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Thread: First studio for violin, voice, and keys.

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    First studio for violin, voice, and keys.

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    Hi, please can you advise what I need to buy for my first affordable, studio. I play the violin, sing and the keyboard. I have a Roland synth. Acoustic violin. I have friends who play guitar, bass, drums etc. But for starting to record my own songs, I plan to use a programme, I have a monitor also. And a laptop. I want to record songs that others can also record with. But first with what I have. What programme and equipment do I need please? I'm 31 and love all music, at the moment I'm playing in an electro swing band! Thank you... *~ Selva

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    YOU need:
    Microphones (& cables, stands)
    Audio interface
    DAW (recording software)
    Headphones (for listening to previously-recorded tracks while recording new ones
    Monitors (speakers) for listening back to your mixed tracks.
    TIME
    More time
    Patience
    Start by reading these two threads:
    NOOBS!!!BEFORE POSTING!!~READ THIS!! The Ultimate Newbie FAQ thread
    Introduction to Multitrack Computer Interface Recording
    Mike B My new album on CD Baby: Fact and Fiction
    My Bandcamp site: http://mikebirchmusic.bandcamp.com

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    For acoustic violin you need a good space and a decent microphone. While you can make a lot of accomodations for the space by close micing vocals, the violin is not well suited to close micing so the acoustics of the place that you're recording in will contribute, for better or worse. You haven't described the space you'll be using for a studio, but unless it's reasonably large and already sounds good, you'll want to budget for room treatment, after you've read everything you can find on just the equipment you'll need and how to get started.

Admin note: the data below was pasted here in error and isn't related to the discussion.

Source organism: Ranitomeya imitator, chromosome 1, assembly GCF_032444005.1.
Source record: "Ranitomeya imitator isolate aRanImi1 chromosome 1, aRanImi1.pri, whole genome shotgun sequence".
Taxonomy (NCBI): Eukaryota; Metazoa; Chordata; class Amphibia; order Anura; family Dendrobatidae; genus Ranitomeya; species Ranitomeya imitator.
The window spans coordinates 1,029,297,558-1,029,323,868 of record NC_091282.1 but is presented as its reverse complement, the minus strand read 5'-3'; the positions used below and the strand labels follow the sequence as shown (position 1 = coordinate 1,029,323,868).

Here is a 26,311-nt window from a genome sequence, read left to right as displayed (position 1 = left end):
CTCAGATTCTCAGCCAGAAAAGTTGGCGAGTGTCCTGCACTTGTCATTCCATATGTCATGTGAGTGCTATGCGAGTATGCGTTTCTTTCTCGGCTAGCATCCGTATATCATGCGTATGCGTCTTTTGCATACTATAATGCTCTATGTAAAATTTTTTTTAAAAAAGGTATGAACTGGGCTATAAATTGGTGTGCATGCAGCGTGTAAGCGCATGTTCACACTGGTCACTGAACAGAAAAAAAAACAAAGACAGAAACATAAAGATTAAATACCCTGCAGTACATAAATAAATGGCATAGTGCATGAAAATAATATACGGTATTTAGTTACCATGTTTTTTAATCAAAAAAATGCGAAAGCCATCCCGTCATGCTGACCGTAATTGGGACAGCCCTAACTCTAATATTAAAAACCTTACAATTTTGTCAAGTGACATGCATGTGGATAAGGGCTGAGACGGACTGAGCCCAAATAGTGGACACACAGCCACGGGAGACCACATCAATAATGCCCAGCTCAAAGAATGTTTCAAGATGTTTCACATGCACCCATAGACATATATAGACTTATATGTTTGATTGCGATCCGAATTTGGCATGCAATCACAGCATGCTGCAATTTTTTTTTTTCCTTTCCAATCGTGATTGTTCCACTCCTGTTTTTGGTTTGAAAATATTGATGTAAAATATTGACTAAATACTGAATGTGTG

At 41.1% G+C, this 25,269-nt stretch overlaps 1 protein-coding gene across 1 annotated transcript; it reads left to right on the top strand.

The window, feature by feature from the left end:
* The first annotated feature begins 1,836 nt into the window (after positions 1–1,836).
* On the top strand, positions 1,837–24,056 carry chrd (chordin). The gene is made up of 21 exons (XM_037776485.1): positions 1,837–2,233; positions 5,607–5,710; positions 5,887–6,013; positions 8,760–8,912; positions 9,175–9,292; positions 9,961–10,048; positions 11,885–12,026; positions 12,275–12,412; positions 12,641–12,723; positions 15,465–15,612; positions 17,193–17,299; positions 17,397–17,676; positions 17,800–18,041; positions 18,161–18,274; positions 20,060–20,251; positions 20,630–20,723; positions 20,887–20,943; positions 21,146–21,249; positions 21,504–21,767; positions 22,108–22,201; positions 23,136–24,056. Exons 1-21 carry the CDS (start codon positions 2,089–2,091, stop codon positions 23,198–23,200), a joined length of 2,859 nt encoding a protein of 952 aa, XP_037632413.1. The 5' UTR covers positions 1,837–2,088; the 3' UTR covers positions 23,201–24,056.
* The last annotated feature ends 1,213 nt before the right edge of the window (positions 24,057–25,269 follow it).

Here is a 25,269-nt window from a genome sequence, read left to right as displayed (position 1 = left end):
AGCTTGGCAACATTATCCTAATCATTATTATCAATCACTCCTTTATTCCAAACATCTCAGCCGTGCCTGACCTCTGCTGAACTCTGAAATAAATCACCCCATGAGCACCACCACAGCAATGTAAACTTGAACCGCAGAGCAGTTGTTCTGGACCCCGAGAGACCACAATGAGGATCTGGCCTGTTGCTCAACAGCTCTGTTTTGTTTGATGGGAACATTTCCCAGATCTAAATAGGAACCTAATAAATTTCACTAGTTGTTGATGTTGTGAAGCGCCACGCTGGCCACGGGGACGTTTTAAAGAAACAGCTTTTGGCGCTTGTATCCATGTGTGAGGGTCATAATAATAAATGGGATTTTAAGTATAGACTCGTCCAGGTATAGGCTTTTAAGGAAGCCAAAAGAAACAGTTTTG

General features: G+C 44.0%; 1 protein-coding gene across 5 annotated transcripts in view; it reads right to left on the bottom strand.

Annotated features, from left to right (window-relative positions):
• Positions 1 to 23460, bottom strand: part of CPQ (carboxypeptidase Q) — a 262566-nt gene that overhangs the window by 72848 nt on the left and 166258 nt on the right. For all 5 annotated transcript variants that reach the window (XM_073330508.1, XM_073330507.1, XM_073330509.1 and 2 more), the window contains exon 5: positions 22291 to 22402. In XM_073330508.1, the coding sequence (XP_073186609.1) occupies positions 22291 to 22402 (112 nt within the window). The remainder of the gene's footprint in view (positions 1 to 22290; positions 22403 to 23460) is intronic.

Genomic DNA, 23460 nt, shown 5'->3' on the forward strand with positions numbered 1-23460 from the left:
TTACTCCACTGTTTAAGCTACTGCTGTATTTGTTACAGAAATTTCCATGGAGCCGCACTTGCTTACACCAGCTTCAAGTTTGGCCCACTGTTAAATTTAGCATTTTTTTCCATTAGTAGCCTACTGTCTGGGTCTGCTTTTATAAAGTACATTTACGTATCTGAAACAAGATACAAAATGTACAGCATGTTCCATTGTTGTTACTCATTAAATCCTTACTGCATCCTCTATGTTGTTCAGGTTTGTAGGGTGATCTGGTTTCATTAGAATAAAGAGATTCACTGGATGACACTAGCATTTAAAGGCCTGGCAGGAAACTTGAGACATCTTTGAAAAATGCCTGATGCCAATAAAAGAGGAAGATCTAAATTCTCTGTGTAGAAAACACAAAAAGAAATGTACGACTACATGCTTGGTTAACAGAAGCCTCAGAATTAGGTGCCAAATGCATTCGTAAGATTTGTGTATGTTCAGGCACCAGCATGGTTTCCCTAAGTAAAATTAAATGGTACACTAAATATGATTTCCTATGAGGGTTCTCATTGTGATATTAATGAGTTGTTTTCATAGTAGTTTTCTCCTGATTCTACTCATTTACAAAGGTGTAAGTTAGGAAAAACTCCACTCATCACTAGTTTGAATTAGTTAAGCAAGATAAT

P.S. If you're already playing the fiddle in a band, and it has a pickup, recording direct might be a quicker solution, short-term, so you can use that signal mixed with a microphone, for the violin track.
    "... I know in the mornin' that it's gonna be good
    when I stick out my elbows and they don't bump wood." - Bill Kirchen

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    I'll add to Keith's comment. You need a good space and a decent microphone - OR - you want a really dead and damped space, and some really good room simulations in terms of reverb. My studio sounds fine for most things, but I've discovered it records my double bass poorly, and does the same with my saxes. Voice and guitars sound fine, but the saxes especially sound horrible. Heavily damping the room so its quite dead and unmusical sounding lets me record the instruments really dry, with hardly and real room sound, because the room sound is bad and I can replace it with better. It seems to be ok with mixing and other sources, but saxes sound thins and strange, and the double bass has all sorts of my playing defects - left hand slap/rattle and physical noise in particular that it taxes the eq. I think violin would be pretty bad too, as it's another instrument that really needs a wonderful space to make the tone work.

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    Thank you! I will start with the basic list, there. I was wondering whether to buy an all you need home recording kit for 150 on Amazon, but maybe I could work out a better quality condenser mic, etc, and buy the list posted, seperately? Limited budget, so I'm just trying to find out the best way to go about it.- I was planning to record in the kitchen, very small! Better resonance for a fiddle and less rattling? And set up the mixing in my living room. I also have a big understairs cupboard I could soundproof... Not sure about that yet. Lots of time! Autumn and winter project, just really want to get started, so I'll work on this list. Thank you so much, *~